Meg initiated a project where we'd pick out some pictures, send them to another and then they'd weave something in response.
Rose in NZ sent me pictures of some scenes from her country, a barcode image and a menu card with foods listed by color. I must tell you that my initial reaction was to want to tear up the pictures. The barcode made me particularly furious. It reminded me of so many dull weaving shows I've been to that make me say to myself - why are these people doing this???
Weaving is so alive and yet there is such a staid aspect to so much of what's shown. So technically competent and yet so stuck in the mud. There, I've said it. Apologies to so many who continue to explore and innovate.
I was intrigued by the photo of nubbly gray rocks (?) - I was reminded of a yarn that I had around. (It's from Italy.) I still wanted to tear up the barcode, symbol of standardization and capitulation to the bottom line. Oh good, as usual, my anger was fueling my creativity :)
So anyway, frame loom, some handspun yarn from what's left in the drum carder (shown on spindle, at top), some Habu yarns, stripey ribbon - all just a bit off center. Shown in lots of orientations, cuz I like to mix it up. Windows to let light in. Added another piece at an end, woven free loom style. I see the photos reflected, I see my responses. Glad to have been able to consider all that I did while in process of working with it.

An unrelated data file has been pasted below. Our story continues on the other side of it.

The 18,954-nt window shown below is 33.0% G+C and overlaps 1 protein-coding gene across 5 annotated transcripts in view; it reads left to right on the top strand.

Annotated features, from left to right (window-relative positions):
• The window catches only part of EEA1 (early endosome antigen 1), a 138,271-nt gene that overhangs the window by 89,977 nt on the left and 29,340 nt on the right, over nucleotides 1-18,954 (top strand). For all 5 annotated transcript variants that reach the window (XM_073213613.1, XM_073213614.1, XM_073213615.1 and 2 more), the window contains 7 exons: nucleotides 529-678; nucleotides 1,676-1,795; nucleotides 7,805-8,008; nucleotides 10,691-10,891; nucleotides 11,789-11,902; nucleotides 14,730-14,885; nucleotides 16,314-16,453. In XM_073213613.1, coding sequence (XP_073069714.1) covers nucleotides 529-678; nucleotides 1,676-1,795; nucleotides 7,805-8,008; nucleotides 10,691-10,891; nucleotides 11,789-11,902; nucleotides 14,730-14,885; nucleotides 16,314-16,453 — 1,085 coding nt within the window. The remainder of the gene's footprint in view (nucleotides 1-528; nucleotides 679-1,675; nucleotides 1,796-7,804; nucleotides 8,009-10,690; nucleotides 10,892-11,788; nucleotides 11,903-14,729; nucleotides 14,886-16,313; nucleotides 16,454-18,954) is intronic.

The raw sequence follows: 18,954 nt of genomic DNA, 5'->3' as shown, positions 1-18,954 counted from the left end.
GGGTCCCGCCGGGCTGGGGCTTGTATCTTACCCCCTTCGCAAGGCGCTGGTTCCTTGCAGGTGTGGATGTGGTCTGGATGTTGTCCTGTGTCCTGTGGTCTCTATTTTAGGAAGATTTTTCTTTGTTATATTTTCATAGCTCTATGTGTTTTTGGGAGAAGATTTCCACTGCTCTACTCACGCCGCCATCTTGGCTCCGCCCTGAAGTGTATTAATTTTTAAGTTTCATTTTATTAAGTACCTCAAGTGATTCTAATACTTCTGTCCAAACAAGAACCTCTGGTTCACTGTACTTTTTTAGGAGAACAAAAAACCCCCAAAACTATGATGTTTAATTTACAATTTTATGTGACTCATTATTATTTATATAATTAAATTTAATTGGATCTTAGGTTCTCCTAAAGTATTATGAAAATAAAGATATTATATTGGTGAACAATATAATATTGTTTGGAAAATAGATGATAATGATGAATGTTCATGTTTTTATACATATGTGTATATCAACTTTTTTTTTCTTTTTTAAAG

I sometimes surprise myself with the strong feelings I have about textiles, weaving, spinning. When I've been in an environment or with people who are open minded and expansive, I am happy that creativity will continue to flourish. When I run into people who forcefully assert that there is one way to do things, try to limit creativity and expression, try to exercise their power to have weaving/textile shows reflect their outlook, well, then I just want to shake free of all that...
Well, humor usually helps lighten my mood if I start to get too serious about an issue - start taking it too personally. So in that vein, I like this artist's (Scott Blake) take on the barcode - you can generate one for your own self here.
A long time ago, when I was slumming in the illustration/design world, a few people finally realized that even barcodes didn't have to be "standard". Some are here and here. But make no mistake, they're still barcodes - I am not fooled by their fluffy personality.
OK, I think I will go smash a loom now :)
Thanks, Rose and Meg.
::Saying a silent prayer that the formatting on this post even slightly resembles what I'm looking at before it's posted::
ETA: giving up on trying to make this look good for now.